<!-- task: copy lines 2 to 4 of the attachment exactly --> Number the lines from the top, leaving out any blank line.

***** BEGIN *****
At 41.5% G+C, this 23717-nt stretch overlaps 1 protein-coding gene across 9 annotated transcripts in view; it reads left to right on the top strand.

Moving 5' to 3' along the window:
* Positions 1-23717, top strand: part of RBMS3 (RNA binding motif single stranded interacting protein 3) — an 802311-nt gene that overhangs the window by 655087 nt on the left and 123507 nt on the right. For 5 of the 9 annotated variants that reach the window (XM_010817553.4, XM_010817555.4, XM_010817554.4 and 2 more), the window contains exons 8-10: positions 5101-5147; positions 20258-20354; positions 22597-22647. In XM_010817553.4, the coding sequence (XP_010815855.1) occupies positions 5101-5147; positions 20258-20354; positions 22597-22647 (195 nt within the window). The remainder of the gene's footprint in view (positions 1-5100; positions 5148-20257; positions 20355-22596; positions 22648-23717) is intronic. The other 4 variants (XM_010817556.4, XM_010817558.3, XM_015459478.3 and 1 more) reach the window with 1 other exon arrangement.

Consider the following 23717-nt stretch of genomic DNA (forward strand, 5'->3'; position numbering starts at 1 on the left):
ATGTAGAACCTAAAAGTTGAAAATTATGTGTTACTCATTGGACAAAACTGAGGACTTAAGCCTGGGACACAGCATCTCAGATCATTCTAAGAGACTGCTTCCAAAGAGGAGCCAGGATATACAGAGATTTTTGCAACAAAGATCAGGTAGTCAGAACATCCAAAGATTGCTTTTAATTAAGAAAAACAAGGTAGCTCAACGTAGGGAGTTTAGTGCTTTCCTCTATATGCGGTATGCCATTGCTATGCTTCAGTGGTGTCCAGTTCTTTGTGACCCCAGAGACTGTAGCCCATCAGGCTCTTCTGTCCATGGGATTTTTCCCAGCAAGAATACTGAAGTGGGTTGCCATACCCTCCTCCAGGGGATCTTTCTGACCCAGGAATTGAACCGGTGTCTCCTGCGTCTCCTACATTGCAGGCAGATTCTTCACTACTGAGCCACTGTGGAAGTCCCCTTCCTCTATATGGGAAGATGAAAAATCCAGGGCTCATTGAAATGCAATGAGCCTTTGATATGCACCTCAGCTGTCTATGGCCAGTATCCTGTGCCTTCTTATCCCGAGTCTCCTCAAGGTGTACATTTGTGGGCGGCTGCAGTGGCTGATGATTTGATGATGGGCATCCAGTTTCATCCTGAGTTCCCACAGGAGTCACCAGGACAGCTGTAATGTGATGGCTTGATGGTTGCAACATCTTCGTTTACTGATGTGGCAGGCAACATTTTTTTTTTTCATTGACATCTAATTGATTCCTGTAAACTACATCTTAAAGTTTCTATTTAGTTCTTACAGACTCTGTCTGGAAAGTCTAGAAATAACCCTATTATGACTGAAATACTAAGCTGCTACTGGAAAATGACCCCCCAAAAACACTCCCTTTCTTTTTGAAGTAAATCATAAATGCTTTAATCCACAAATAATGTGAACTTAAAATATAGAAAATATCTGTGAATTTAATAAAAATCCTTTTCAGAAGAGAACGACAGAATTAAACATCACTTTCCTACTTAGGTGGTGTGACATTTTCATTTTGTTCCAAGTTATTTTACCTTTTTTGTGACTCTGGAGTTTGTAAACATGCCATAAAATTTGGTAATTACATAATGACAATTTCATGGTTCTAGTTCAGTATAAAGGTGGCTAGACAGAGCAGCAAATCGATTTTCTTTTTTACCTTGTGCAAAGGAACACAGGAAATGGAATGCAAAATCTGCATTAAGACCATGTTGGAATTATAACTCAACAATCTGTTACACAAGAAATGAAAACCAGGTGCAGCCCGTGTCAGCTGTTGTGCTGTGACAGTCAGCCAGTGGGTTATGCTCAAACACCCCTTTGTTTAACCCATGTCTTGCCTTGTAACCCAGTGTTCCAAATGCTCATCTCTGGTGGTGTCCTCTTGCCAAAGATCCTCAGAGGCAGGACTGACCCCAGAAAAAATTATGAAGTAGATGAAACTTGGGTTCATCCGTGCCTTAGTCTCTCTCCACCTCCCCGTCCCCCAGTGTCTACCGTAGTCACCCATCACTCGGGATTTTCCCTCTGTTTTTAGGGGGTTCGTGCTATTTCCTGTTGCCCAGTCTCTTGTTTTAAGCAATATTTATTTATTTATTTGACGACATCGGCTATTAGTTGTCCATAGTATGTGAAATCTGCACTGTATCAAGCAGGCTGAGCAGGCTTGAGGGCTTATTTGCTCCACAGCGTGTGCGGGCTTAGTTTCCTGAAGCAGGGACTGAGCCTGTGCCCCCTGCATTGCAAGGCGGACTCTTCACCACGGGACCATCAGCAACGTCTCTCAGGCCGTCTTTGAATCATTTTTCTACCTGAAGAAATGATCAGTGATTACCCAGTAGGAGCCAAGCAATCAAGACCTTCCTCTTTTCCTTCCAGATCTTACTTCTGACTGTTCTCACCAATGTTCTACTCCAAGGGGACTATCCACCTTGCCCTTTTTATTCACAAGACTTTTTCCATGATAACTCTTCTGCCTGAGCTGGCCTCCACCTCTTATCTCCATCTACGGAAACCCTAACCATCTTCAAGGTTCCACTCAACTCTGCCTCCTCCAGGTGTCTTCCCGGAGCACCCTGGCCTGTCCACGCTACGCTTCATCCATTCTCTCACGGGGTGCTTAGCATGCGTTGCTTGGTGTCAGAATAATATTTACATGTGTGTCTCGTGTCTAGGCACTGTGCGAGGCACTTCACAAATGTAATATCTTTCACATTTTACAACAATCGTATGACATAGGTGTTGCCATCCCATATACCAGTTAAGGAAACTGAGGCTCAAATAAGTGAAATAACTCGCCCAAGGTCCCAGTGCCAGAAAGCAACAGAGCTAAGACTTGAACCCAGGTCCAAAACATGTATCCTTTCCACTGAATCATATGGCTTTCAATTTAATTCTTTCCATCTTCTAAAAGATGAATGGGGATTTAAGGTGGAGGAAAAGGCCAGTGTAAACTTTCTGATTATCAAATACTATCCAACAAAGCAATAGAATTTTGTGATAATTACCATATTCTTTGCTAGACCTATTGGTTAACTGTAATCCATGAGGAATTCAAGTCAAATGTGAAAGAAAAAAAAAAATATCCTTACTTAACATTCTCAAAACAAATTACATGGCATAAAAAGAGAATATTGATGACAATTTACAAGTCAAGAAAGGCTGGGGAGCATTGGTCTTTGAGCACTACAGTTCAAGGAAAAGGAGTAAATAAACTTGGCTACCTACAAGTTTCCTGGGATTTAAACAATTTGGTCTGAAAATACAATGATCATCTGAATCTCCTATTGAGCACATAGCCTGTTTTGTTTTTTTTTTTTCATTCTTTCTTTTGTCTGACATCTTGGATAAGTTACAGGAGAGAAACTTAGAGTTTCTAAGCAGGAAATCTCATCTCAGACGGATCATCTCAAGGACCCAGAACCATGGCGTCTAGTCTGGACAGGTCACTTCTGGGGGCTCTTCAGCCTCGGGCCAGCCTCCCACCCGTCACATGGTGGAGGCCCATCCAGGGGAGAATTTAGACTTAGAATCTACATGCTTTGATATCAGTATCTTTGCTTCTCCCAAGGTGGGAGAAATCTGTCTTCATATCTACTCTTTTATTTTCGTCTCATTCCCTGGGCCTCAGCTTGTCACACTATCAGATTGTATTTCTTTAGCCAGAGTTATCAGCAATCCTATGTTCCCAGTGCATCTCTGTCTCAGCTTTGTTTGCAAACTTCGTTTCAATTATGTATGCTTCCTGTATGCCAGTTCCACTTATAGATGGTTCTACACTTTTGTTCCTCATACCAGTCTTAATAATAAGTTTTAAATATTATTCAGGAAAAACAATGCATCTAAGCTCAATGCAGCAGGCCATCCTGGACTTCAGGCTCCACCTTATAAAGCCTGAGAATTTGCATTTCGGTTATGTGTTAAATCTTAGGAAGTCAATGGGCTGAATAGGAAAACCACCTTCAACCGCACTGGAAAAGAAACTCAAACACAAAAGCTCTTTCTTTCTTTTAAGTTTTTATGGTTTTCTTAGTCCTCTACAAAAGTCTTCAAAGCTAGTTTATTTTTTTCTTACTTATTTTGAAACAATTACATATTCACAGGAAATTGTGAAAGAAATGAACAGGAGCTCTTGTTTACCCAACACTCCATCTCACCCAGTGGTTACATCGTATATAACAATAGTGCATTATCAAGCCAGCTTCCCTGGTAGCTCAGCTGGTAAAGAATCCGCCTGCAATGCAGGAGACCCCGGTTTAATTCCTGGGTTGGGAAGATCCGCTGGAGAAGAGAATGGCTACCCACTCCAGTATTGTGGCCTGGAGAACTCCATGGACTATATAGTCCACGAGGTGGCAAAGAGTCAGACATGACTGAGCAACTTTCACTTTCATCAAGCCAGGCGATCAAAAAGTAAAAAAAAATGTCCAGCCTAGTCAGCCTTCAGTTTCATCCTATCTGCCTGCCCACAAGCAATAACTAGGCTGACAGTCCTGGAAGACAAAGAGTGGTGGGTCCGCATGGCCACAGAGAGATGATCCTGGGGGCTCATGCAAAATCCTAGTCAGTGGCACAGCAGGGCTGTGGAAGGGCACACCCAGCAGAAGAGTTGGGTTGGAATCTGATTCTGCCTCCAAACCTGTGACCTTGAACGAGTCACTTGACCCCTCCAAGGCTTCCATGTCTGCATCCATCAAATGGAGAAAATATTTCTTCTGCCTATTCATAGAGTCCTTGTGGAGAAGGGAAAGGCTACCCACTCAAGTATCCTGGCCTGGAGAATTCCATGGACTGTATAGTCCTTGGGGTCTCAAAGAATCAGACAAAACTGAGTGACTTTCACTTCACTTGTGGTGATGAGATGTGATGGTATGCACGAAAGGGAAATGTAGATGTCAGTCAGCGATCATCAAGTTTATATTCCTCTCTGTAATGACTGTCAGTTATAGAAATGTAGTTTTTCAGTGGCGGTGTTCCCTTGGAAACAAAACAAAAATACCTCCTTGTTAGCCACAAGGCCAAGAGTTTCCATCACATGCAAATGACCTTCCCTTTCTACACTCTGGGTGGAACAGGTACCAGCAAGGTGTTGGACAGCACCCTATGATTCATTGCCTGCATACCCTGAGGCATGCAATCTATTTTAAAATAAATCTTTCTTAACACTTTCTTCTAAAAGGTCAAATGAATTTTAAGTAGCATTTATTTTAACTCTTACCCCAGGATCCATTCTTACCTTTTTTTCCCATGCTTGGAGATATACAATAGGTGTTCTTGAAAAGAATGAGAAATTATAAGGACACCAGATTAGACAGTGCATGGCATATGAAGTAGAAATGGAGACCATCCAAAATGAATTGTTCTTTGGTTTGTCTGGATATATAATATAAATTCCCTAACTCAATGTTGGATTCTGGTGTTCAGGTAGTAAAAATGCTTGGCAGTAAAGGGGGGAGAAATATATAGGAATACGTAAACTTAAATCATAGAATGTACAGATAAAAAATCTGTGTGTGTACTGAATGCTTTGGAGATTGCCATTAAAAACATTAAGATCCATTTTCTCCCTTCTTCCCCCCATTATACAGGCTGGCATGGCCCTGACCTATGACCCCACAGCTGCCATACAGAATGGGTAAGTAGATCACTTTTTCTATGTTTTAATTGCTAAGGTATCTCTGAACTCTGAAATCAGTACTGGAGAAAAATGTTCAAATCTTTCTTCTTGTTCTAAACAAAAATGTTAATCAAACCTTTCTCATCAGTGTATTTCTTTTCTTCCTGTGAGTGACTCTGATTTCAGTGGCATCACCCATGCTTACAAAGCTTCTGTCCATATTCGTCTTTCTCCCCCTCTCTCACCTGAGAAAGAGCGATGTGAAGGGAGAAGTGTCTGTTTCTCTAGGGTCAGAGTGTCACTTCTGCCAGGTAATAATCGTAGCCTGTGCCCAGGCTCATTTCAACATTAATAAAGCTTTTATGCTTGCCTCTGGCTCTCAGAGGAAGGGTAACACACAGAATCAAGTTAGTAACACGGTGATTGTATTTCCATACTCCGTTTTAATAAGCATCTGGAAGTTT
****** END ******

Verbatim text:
Moving 5' to 3' along the window:
* Positions 1-23717, top strand: part of RBMS3 (RNA binding motif single stranded interacting protein 3) — an 802311-nt gene that overhangs the window by 655087 nt on the left and 123507 nt on the right. For 5 of the 9 annotated variants that reach the window (XM_010817553.4, XM_010817555.4, XM_010817554.4 and 2 more), the window contains exons 8-10: positions 5101-5147; positions 20258-20354; positions 22597-22647. In XM_010817553.4, the coding sequence (XP_010815855.1) occupies positions 5101-5147; positions 20258-20354; positions 22597-22647 (195 nt within the window). The remainder of the gene's footprint in view (positions 1-5100; positions 5148-20257; positions 20355-22596; positions 22648-23717) is intronic. The other 4 variants (XM_010817556.4, XM_010817558.3, XM_015459478.3 and 1 more) reach the window with 1 other exon arrangement.

Consider the following 23717-nt stretch of genomic DNA (forward strand, 5'->3'; position numbering starts at 1 on the left):